Progress, The Foundling Museum, London – review

The powerfully distinctive strain of British art that is realist, anecdotal, comic, socially aware and humane begins with William Hogarth, continues through the 19th-century narrative tradition, and thrives among contemporaries including David Hockney, Grayson Perry and Yinka Shonibare. Marking the Foundling Museum’s 10th birthday and the 250th anniversary of Hogarth’s death (Hogarth was a committed governor of the Foundling Hospital) this show presents the artist’s eternally lively moral tale “The Rake’s Progress” (1735), alongside 20th- and 21st-century responses.

Hockney’s semi-autobiographical “The Rake’s Progress” (1961-62) shares Hogarth’s graphic brilliance, wit, attention to detail, intense evocation of youth and the city, and exploration of freedom and corruption. Paralleling Tom Rakewell’s descent into debt and debauchery in Georgian London, Hockney charts the adventures of a young provincial gay artist in New York in an etching series produced in direct response to his first visit to America.

Shonibare’s intricately-described “Diary of a Victorian Dandy” (1998) transplants the tale to the heyday of the British empire, has a black protagonist, and turns on concepts of identity and culture; this Rake encounters wealth, lust, the relationship between luxury goods and slavery, on his 24-hour trip through London. Perry’s Tom Rakewell is also mired in history – that of the British class system as described in the lavish, satirical tapestry “The Vanity of Small Differences” (2012). Perry surrounds his hero with taste-signifying objects representing the obsessions and hypocrisies of each class as explored in his Channel 4 series, All in the Best Possible Taste.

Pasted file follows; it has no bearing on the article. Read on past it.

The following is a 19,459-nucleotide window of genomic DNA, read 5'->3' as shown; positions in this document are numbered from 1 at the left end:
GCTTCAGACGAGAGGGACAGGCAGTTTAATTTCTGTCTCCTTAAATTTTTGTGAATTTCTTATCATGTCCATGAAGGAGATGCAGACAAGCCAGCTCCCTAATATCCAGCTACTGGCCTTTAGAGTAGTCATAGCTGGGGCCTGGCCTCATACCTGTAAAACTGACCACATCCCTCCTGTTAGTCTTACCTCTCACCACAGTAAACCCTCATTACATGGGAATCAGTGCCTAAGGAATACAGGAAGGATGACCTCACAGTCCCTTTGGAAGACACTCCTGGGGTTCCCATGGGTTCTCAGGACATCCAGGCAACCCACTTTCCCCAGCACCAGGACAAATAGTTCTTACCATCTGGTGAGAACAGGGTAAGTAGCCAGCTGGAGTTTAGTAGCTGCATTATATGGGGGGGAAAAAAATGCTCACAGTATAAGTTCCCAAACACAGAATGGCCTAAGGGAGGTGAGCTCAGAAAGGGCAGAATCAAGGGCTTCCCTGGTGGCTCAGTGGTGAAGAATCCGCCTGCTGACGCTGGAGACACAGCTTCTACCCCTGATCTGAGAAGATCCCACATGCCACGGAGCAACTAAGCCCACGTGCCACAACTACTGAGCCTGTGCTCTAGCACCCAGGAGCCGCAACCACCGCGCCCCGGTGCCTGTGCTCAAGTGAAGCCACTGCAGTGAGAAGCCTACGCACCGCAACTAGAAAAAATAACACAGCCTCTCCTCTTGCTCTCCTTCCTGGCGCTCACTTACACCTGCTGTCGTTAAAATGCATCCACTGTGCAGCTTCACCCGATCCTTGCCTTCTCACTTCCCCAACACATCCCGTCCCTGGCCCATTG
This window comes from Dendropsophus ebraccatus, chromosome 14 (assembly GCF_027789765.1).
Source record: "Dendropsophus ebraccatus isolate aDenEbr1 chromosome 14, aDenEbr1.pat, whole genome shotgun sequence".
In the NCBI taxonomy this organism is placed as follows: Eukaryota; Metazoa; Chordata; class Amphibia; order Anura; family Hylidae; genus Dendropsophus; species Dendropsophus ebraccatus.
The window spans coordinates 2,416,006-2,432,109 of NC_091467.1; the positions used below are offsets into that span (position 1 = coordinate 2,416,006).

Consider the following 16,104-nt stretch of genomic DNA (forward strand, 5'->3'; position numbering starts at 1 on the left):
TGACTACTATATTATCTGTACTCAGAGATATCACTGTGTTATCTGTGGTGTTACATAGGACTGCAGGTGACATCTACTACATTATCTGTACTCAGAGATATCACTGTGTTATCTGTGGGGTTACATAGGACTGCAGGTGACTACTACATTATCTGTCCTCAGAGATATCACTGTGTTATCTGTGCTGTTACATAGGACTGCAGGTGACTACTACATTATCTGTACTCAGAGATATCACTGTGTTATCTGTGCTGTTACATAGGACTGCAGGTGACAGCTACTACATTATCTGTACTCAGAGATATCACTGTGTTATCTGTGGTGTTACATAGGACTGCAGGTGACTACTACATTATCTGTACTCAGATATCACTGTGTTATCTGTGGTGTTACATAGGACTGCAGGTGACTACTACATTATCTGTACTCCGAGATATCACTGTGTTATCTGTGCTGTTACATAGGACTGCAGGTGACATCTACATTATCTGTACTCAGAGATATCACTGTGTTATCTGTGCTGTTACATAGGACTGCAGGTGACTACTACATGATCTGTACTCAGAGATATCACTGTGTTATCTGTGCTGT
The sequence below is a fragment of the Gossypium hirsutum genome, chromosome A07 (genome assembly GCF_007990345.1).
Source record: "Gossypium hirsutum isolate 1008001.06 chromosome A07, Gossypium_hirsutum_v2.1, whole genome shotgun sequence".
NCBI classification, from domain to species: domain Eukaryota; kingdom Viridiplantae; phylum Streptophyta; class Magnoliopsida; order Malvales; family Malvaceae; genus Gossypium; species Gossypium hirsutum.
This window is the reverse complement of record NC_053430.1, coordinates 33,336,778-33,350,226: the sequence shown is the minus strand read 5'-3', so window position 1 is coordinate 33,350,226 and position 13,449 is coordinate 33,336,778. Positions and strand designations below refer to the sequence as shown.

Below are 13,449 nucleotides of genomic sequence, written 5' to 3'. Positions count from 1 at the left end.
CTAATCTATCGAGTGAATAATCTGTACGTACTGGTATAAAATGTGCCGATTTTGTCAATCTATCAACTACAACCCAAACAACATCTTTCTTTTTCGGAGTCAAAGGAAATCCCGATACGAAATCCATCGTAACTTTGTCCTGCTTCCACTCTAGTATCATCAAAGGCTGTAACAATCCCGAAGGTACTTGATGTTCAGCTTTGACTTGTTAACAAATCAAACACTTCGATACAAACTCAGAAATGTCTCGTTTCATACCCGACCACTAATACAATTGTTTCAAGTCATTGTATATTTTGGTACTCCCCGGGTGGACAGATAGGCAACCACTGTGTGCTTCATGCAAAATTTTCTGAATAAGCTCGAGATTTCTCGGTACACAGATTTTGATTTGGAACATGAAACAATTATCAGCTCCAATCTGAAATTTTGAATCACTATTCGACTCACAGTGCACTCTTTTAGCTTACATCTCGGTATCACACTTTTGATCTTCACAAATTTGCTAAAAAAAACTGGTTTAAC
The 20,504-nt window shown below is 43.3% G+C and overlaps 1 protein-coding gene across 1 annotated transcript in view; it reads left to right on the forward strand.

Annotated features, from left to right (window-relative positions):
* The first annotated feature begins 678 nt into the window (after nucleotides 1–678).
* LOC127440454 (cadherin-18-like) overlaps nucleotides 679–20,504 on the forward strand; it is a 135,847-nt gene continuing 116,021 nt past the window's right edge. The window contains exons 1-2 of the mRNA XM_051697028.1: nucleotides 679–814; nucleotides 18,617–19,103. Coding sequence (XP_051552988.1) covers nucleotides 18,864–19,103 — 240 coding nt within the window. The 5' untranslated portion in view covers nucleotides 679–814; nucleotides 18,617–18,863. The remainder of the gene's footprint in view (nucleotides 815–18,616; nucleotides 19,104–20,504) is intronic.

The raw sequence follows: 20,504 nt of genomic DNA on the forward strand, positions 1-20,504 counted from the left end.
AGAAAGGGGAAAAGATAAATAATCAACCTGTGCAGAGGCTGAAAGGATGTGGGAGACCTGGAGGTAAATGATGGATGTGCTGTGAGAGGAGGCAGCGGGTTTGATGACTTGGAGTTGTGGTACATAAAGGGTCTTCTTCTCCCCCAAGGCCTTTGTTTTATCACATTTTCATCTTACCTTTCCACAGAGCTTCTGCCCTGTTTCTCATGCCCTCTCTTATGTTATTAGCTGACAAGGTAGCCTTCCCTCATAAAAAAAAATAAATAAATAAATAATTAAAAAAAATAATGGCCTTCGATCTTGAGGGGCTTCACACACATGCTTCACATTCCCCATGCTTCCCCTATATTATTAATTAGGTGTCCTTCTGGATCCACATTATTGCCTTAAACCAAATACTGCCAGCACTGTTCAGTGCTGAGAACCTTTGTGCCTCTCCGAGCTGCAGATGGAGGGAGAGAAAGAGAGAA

The Foundling Museum has also commissioned a response from an emerging artist, Jessie Brennan. She adds a modernist twist to the ironic treatments of progress: her pencil drawings visualise the “progress” of the imminent demise (scheduled for 2015) of Robin Hood Gardens, a social housing project designed by Peter and Alison Smithson in a 1960s Utopian ideal that has failed, Brennan says, within the current “ideological system of growth driven by capital and profit”. As Shonibare notes, Hogarth’s “Rake’s Progress” “should adorn the walls of every bank in the country as a precautionary tale”.

From Friday June 6 until September 7,

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